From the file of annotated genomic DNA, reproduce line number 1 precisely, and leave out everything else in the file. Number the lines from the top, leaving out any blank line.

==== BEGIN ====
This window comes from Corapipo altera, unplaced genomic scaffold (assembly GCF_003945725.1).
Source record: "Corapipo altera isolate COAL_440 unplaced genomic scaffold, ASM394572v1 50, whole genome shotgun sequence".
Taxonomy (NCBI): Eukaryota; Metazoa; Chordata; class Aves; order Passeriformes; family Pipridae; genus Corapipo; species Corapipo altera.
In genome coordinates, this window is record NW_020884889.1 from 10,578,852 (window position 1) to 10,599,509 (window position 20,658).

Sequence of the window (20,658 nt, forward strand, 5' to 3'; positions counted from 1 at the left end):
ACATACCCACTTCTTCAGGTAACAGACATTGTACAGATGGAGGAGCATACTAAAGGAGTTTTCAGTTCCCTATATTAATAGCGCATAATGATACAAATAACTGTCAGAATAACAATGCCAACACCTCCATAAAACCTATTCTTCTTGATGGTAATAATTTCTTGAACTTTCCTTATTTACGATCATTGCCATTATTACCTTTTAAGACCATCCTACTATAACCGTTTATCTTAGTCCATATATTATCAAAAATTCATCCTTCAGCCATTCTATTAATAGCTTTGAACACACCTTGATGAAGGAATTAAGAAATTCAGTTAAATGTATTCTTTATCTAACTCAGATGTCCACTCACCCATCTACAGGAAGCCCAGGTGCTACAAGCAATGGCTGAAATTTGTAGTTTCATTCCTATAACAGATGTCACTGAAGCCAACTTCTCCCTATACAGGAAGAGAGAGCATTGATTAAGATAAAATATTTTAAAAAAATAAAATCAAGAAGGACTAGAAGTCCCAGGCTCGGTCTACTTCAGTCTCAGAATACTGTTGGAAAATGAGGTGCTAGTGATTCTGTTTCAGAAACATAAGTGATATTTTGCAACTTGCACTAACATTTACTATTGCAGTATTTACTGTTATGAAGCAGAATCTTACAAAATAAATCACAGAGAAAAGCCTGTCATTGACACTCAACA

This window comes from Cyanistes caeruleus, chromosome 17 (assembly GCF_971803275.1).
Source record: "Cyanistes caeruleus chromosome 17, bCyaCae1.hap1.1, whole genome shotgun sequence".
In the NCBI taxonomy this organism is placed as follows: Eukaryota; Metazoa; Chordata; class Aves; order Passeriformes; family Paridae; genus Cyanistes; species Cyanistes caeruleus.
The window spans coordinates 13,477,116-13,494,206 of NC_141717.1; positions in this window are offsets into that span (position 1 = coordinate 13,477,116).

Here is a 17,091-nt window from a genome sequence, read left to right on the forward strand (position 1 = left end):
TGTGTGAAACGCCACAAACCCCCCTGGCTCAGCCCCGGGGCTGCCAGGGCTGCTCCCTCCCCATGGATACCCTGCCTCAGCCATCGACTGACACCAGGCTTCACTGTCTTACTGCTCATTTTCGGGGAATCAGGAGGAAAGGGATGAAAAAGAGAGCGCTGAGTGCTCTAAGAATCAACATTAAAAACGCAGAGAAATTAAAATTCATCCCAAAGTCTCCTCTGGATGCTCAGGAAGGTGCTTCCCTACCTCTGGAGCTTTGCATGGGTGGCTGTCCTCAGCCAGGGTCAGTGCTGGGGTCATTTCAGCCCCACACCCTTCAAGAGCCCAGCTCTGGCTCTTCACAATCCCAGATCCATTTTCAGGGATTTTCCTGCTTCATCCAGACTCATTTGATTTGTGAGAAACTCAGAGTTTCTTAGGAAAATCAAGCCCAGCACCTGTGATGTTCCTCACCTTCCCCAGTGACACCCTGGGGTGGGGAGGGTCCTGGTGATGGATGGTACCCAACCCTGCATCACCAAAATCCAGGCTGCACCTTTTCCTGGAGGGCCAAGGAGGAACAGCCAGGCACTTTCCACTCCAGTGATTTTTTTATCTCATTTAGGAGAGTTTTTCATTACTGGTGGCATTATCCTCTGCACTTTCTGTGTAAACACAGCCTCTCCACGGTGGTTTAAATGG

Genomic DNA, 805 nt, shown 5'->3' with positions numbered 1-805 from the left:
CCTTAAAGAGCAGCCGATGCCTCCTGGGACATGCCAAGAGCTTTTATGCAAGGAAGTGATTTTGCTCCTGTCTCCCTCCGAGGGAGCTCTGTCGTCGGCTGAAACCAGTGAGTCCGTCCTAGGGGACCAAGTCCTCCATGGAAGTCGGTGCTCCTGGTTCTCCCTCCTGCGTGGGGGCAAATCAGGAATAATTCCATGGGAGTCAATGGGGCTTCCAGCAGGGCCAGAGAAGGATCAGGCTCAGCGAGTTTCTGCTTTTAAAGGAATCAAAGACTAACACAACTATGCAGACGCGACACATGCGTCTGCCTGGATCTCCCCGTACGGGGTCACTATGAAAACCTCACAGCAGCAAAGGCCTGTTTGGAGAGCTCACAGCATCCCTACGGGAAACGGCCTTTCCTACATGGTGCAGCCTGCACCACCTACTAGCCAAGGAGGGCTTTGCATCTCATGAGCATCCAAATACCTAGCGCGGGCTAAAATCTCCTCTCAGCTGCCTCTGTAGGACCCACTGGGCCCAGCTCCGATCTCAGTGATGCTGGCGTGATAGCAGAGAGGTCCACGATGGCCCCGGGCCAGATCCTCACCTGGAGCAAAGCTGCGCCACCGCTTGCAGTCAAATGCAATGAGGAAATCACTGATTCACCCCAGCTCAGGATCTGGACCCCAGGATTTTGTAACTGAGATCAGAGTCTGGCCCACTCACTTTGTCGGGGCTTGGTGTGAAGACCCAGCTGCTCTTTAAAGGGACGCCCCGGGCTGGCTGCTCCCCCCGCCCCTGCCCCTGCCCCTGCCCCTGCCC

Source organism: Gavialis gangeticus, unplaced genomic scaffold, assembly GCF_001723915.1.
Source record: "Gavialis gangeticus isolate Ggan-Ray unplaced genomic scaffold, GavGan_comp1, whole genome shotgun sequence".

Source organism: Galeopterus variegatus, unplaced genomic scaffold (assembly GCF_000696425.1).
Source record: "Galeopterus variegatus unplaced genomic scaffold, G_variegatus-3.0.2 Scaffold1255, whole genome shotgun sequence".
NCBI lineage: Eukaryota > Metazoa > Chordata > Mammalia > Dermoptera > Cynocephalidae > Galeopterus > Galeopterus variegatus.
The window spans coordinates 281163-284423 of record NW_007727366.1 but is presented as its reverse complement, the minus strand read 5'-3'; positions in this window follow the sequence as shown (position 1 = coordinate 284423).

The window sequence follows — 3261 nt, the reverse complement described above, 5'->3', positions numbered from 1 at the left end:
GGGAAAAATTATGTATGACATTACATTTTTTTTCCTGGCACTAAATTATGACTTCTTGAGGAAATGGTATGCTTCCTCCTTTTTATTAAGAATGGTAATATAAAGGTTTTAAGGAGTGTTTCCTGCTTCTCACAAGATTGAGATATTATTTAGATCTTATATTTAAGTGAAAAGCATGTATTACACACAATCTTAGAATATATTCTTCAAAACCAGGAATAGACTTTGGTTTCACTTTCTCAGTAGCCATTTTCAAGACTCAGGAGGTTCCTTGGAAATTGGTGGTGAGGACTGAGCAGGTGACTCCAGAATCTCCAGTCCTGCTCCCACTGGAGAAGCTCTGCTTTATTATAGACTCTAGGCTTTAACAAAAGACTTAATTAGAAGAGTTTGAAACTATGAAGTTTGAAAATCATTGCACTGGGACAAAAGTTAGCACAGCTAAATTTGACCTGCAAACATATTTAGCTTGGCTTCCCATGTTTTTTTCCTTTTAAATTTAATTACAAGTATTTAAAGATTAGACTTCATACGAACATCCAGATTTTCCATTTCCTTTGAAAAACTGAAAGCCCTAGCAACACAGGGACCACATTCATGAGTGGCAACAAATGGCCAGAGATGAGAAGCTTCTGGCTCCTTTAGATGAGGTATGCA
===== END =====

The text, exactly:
This window comes from Corapipo altera, unplaced genomic scaffold (assembly GCF_003945725.1).